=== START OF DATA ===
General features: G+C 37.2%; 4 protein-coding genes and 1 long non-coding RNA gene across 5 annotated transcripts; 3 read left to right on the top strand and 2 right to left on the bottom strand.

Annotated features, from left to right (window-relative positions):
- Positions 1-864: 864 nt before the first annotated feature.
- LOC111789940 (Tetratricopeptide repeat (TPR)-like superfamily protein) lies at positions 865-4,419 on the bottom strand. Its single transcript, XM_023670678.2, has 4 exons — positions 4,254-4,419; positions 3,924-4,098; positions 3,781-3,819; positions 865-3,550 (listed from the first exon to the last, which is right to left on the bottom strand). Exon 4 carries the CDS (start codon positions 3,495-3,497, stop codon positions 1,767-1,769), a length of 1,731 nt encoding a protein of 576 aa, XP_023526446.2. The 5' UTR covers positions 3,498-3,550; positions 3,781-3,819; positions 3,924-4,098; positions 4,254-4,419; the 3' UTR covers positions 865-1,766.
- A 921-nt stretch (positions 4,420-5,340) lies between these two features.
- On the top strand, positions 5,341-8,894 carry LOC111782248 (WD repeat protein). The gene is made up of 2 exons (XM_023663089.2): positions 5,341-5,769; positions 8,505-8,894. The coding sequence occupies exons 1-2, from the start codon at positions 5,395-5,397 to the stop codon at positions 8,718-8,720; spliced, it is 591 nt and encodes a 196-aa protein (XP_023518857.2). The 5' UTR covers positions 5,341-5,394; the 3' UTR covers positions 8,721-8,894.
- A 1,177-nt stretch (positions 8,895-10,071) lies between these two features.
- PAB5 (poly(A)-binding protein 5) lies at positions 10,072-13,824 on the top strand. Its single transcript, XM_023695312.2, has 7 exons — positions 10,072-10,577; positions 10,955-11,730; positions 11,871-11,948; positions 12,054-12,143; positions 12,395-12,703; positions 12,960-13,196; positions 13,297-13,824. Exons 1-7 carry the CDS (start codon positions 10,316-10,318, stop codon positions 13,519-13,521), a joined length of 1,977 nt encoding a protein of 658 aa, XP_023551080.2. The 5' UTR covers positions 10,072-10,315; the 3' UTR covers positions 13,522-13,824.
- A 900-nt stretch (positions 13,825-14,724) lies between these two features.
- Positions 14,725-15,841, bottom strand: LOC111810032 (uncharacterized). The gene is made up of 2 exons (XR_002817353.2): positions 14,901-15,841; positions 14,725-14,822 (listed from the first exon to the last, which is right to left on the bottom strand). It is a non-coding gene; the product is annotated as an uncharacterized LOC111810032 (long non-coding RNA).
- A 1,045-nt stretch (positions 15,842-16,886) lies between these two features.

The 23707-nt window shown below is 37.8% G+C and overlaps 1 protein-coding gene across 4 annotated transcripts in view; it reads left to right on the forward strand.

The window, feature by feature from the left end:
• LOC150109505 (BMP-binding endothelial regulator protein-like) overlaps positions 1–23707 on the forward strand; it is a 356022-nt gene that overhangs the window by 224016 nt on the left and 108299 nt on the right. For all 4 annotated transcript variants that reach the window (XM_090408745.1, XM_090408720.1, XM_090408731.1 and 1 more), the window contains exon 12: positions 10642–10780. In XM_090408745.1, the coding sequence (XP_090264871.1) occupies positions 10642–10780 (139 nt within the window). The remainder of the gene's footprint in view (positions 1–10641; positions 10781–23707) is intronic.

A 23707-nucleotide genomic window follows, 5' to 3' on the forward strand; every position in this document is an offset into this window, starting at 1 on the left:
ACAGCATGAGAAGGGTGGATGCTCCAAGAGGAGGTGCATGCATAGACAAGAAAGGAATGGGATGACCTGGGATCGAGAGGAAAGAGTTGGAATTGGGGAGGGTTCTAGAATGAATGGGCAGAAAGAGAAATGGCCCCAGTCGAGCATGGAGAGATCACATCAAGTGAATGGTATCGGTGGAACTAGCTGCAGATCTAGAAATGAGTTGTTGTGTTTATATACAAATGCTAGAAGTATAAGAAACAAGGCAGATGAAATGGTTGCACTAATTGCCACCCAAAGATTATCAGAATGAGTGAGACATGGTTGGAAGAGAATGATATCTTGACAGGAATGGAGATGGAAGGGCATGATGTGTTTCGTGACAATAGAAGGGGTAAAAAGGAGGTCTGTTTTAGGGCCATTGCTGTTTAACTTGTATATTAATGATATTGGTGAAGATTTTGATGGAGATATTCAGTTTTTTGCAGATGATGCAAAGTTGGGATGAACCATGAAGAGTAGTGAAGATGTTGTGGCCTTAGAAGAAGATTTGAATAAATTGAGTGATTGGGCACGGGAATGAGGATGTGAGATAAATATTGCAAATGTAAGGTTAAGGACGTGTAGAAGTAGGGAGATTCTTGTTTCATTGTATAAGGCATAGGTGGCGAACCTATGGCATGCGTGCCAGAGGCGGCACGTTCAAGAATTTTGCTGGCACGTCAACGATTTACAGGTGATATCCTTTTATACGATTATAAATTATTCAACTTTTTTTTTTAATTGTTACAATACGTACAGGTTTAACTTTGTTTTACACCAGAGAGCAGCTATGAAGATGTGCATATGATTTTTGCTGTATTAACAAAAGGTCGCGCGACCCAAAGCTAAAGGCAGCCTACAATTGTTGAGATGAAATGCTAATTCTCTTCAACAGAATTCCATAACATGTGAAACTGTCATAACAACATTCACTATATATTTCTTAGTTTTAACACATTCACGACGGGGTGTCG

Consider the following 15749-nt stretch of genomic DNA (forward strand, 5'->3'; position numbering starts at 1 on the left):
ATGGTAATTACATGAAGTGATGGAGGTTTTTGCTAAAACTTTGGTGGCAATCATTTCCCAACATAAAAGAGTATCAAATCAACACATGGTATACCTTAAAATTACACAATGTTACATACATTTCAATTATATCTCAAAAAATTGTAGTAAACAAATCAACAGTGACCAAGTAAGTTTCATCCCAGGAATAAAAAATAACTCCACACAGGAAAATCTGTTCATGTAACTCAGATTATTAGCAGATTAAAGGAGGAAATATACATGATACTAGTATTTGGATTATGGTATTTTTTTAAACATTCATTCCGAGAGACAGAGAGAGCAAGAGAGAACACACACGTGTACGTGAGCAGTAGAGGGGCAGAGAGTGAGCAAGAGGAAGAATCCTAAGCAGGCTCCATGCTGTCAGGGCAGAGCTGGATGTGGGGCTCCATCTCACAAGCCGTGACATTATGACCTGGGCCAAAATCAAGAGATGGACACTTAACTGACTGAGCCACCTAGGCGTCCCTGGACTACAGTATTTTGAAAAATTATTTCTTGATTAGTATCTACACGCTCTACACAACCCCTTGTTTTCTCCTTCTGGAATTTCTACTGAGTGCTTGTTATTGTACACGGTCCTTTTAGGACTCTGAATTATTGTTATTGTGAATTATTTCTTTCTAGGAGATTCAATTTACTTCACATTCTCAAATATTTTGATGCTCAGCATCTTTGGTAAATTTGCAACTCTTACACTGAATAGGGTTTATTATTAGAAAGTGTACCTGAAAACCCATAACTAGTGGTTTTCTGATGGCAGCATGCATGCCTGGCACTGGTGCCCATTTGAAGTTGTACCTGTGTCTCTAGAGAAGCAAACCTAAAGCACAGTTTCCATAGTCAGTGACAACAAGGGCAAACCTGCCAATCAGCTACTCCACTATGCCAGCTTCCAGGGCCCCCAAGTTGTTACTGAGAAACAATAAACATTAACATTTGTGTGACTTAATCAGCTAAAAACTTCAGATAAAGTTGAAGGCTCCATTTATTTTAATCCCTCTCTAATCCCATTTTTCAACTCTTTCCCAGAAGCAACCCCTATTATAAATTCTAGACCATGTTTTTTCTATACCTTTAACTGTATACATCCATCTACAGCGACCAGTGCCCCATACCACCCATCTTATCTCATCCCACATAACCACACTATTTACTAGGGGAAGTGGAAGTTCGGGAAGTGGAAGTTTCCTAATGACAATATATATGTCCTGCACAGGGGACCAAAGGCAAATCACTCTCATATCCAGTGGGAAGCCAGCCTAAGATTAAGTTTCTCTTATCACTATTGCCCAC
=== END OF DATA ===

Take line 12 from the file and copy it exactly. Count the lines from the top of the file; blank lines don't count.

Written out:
The 23707-nt window shown below is 37.8% G+C and overlaps 1 protein-coding gene across 4 annotated transcripts in view; it reads left to right on the forward strand.